If human rights was an Olympic event

Appearances are very important, especially when it comes to politics. That’s why anyone doing PR for the People’s Republic of China has probably been working overtime for months, if not years, in preparation for the Summer 2008 Olympics.

The 2001 announcement that Beijing would host the Olympics met mixed reactions. Obviously, the people and government of China were overjoyed. They lost the 1993 bid for the 2000 games to Sydney by only two votes. The athletes from the country performed incredibly well in 2000, coming in third in the overall medal count. By those facts alone, the most populous country in the world was certainly a deserving potential host.

On the other hand, China has an abysmal record when it comes to human rights. The government imprisons political dissidents, suppresses speech and the press and has tight control of religious freedom, especially in Tibet.

International attention has pressured China into making a great deal of improvements. The government has done so — at least on the surface. Because the state controls domestic media and limits foreign journalists’ coverage, it’s difficult to know what the government is actually doing.

The rest of the world received conflicting reports on the crackdown of Tibetans protesting against Chinese rule back in March. Whether Tibet was ever part of China isn’t the point right now. Even just a few days ago, Chinese riot police killed Tibetan protesters after the peaceful demonstration turned violent. It’s impossible to tell what is the truth because Chinese law limits what foreign journalists can cover. Given that many Tibetans are Buddhist, the likelihood that any Tibetan protester became violent or physically threatened another person’s life is highly doubtful.

Even in the improvements the government makes, it still has a negative effect on its people. Just to illustrate, The New York Times reported last August that in order to give an area slated for commercial and residential projects a more modern look, it was going to relocate an unknown number of people. While other countries may have done the same for past Olympics, the Times reported an estimated 1.5 million people would be moved for all Olympic construction plans.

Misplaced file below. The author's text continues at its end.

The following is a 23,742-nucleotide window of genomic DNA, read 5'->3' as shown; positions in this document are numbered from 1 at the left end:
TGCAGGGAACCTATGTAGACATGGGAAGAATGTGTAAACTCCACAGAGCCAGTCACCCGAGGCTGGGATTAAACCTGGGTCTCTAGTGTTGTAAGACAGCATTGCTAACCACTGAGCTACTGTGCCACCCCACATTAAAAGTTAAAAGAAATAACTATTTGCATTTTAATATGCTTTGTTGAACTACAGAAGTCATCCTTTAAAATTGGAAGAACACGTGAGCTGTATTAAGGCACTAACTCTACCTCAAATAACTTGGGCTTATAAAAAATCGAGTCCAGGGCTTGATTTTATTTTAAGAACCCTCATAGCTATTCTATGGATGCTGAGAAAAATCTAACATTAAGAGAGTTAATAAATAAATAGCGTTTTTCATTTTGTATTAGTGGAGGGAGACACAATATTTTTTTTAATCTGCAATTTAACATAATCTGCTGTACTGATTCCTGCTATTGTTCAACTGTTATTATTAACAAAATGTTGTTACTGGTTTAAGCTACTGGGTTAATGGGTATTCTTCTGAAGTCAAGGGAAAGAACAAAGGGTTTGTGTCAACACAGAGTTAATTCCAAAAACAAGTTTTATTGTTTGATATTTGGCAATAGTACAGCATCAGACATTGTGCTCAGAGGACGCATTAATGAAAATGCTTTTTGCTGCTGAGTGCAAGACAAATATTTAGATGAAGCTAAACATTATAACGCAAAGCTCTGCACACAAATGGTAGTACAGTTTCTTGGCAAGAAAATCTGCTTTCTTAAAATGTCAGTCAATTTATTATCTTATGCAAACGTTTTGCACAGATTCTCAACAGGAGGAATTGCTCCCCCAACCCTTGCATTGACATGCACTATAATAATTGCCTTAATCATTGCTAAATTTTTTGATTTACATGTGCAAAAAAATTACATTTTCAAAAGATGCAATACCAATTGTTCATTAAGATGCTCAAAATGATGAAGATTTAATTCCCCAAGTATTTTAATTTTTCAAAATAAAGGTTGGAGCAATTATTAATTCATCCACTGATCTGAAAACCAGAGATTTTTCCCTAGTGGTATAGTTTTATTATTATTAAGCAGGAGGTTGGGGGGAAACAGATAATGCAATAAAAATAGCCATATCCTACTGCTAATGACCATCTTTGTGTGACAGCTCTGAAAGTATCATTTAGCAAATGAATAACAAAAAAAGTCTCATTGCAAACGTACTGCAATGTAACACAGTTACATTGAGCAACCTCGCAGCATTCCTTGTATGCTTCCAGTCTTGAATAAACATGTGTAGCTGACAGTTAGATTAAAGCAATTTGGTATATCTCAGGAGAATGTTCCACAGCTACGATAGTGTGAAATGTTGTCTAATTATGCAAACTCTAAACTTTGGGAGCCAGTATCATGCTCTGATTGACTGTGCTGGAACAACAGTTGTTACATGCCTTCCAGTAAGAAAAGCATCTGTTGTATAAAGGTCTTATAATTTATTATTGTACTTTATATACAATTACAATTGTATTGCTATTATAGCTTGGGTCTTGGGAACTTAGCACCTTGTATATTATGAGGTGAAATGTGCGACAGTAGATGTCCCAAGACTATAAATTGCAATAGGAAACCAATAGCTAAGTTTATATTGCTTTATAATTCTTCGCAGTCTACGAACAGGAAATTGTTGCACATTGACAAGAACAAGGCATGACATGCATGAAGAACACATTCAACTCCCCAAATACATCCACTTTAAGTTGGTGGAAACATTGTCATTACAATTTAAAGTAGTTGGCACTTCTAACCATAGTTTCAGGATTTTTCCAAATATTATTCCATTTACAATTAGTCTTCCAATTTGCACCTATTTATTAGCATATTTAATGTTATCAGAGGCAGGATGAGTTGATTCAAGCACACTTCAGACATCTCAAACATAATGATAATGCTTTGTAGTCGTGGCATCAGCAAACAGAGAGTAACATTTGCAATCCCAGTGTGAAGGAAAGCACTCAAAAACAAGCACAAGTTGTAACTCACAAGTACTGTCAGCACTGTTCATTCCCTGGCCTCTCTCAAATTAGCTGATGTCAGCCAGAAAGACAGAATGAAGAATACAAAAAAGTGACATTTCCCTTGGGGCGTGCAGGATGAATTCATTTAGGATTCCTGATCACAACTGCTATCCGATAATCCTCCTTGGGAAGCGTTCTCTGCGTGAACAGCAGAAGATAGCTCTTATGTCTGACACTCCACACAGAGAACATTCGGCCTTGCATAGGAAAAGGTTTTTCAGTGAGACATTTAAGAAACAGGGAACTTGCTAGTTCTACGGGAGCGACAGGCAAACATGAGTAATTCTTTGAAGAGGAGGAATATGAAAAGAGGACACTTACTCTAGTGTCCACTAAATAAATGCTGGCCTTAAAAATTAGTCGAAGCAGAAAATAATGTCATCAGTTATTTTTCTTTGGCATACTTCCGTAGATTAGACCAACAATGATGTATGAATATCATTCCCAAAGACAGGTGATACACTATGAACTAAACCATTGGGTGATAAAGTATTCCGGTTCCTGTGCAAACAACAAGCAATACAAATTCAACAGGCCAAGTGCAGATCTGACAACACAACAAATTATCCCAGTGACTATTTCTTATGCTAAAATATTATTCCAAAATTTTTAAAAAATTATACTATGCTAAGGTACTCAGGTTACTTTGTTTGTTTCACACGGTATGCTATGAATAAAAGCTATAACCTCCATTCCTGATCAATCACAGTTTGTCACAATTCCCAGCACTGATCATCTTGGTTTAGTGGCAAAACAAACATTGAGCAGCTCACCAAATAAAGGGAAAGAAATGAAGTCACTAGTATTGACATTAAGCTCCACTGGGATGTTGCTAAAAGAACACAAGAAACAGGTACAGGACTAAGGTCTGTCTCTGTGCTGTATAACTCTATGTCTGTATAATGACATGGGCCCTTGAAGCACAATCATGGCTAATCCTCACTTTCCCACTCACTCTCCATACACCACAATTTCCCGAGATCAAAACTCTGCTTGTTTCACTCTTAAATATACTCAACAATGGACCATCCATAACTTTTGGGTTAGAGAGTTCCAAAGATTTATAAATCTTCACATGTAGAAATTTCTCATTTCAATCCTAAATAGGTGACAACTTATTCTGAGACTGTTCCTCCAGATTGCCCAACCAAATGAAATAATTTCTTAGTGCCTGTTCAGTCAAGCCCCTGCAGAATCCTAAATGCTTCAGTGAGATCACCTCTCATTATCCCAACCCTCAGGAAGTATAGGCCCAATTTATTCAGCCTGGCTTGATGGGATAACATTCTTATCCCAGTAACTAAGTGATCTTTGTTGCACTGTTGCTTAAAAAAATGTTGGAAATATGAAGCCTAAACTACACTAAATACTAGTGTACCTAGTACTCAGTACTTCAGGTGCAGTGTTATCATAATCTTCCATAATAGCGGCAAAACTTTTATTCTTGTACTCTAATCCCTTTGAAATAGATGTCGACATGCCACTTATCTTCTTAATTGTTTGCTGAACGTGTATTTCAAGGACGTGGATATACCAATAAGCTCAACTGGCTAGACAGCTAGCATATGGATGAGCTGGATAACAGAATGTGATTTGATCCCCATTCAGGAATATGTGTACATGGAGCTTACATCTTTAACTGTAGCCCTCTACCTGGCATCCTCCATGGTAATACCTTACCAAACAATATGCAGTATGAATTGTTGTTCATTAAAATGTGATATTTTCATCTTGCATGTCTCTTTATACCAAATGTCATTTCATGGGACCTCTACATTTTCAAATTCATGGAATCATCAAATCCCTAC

Most Americans get upset when a city council uses eminent domain to take part of their lawn to widen the street. Imagine losing your house so another, more glamorous house can be built.

The Olympics won’t give the rest of the world a chance to see what is going on in China. The government is covering everything up. They will put down any protest, arrest anyone who speaks out and whitewash any problem. Then, after the world’s attention turns elsewhere, the status quo will most likely settle back in. We shouldn’t let that happen. Write letters to your senators and representatives in Congress. Tell them they need to continue putting more pressure on China. Things cannot return to normal after the Olympics. Too many people’s lives are at stake.

Remember the 1936 Berlin Olympics. Hitler and his government hid everything. While the rest of the world already knew of Nazi Germany’s politics, they couldn’t see the worst of it. We’re not saying The People’s Republic of China is on the same level of the Nazis. Our point is it’s very easy to be a political chameleon.

The above editorial is the consensus opinion of the Daily Kent Stater editorial board.